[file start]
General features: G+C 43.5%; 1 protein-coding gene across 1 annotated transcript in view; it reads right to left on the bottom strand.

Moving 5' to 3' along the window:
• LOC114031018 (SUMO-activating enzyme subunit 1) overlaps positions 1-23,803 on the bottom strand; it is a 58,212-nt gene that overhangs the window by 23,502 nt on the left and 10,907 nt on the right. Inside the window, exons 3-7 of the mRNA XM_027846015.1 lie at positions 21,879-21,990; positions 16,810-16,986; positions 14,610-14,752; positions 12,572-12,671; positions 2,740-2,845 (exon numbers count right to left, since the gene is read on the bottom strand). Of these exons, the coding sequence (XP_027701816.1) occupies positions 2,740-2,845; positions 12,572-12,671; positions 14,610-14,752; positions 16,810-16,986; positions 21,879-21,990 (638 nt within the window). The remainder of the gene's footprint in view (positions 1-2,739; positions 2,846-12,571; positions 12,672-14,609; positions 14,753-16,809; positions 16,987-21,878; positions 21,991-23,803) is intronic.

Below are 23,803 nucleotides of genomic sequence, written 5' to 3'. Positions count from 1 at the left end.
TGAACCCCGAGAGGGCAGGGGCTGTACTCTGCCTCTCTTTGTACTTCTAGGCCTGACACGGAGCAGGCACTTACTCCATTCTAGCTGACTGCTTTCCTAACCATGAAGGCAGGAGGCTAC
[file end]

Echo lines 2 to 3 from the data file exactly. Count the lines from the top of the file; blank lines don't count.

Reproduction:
Moving 5' to 3' along the window:
• LOC114031018 (SUMO-activating enzyme subunit 1) overlaps positions 1-23,803 on the bottom strand; it is a 58,212-nt gene that overhangs the window by 23,502 nt on the left and 10,907 nt on the right. Inside the window, exons 3-7 of the mRNA XM_027846015.1 lie at positions 21,879-21,990; positions 16,810-16,986; positions 14,610-14,752; positions 12,572-12,671; positions 2,740-2,845 (exon numbers count right to left, since the gene is read on the bottom strand). Of these exons, the coding sequence (XP_027701816.1) occupies positions 2,740-2,845; positions 12,572-12,671; positions 14,610-14,752; positions 16,810-16,986; positions 21,879-21,990 (638 nt within the window). The remainder of the gene's footprint in view (positions 1-2,739; positions 2,846-12,571; positions 12,672-14,609; positions 14,753-16,809; positions 16,987-21,878; positions 21,991-23,803) is intronic.